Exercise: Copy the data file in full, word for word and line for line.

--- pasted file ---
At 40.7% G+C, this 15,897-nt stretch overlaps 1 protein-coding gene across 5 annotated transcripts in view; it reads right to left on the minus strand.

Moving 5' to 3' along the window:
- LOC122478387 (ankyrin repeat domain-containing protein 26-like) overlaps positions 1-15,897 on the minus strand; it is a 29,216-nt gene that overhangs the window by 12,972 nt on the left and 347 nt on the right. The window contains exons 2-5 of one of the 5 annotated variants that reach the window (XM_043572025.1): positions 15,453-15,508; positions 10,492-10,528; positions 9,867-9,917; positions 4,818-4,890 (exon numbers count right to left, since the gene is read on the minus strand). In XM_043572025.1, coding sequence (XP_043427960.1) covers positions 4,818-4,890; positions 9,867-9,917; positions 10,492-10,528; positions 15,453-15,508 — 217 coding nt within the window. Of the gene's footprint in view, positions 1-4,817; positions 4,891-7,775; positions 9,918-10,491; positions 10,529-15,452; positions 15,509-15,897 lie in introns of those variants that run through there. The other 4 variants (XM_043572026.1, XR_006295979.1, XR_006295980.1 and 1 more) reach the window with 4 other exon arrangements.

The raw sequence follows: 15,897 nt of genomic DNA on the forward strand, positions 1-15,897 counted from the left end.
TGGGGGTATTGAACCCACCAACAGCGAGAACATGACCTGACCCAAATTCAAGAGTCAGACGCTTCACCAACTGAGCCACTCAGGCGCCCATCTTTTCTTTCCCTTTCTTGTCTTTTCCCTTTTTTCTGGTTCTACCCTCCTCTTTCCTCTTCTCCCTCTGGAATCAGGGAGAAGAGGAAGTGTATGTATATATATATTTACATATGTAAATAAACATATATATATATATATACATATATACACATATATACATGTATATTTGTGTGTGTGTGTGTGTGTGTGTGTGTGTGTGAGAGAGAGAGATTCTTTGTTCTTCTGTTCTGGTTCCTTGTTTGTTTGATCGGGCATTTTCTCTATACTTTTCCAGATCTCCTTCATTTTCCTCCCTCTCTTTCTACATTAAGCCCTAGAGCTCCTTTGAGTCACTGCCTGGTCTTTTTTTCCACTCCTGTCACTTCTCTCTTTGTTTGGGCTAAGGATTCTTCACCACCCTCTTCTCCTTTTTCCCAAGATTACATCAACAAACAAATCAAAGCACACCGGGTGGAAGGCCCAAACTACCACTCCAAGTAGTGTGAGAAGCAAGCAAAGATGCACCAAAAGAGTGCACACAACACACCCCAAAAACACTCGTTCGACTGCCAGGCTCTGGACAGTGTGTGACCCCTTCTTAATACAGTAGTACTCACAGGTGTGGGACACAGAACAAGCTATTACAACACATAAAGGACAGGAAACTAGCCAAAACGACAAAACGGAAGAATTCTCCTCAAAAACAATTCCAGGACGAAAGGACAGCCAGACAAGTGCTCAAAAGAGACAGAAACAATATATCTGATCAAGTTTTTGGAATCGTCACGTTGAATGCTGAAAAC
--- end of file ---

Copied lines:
At 40.7% G+C, this 15,897-nt stretch overlaps 1 protein-coding gene across 5 annotated transcripts in view; it reads right to left on the minus strand.

Moving 5' to 3' along the window:
- LOC122478387 (ankyrin repeat domain-containing protein 26-like) overlaps positions 1-15,897 on the minus strand; it is a 29,216-nt gene that overhangs the window by 12,972 nt on the left and 347 nt on the right. The window contains exons 2-5 of one of the 5 annotated variants that reach the window (XM_043572025.1): positions 15,453-15,508; positions 10,492-10,528; positions 9,867-9,917; positions 4,818-4,890 (exon numbers count right to left, since the gene is read on the minus strand). In XM_043572025.1, coding sequence (XP_043427960.1) covers positions 4,818-4,890; positions 9,867-9,917; positions 10,492-10,528; positions 15,453-15,508 — 217 coding nt within the window. Of the gene's footprint in view, positions 1-4,817; positions 4,891-7,775; positions 9,918-10,491; positions 10,529-15,452; positions 15,509-15,897 lie in introns of those variants that run through there. The other 4 variants (XM_043572026.1, XR_006295979.1, XR_006295980.1 and 1 more) reach the window with 4 other exon arrangements.

The raw sequence follows: 15,897 nt of genomic DNA on the forward strand, positions 1-15,897 counted from the left end.
TGGGGGTATTGAACCCACCAACAGCGAGAACATGACCTGACCCAAATTCAAGAGTCAGACGCTTCACCAACTGAGCCACTCAGGCGCCCATCTTTTCTTTCCCTTTCTTGTCTTTTCCCTTTTTTCTGGTTCTACCCTCCTCTTTCCTCTTCTCCCTCTGGAATCAGGGAGAAGAGGAAGTGTATGTATATATATATTTACATATGTAAATAAACATATATATATATATATACATATATACACATATATACATGTATATTTGTGTGTGTGTGTGTGTGTGTGTGTGTGTGTGAGAGAGAGAGATTCTTTGTTCTTCTGTTCTGGTTCCTTGTTTGTTTGATCGGGCATTTTCTCTATACTTTTCCAGATCTCCTTCATTTTCCTCCCTCTCTTTCTACATTAAGCCCTAGAGCTCCTTTGAGTCACTGCCTGGTCTTTTTTTCCACTCCTGTCACTTCTCTCTTTGTTTGGGCTAAGGATTCTTCACCACCCTCTTCTCCTTTTTCCCAAGATTACATCAACAAACAAATCAAAGCACACCGGGTGGAAGGCCCAAACTACCACTCCAAGTAGTGTGAGAAGCAAGCAAAGATGCACCAAAAGAGTGCACACAACACACCCCAAAAACACTCGTTCGACTGCCAGGCTCTGGACAGTGTGTGACCCCTTCTTAATACAGTAGTACTCACAGGTGTGGGACACAGAACAAGCTATTACAACACATAAAGGACAGGAAACTAGCCAAAACGACAAAACGGAAGAATTCTCCTCAAAAACAATTCCAGGACGAAAGGACAGCCAGACAAGTGCTCAAAAGAGACAGAAACAATATATCTGATCAAGTTTTTGGAATCGTCACGTTGAATGCTGAAAAC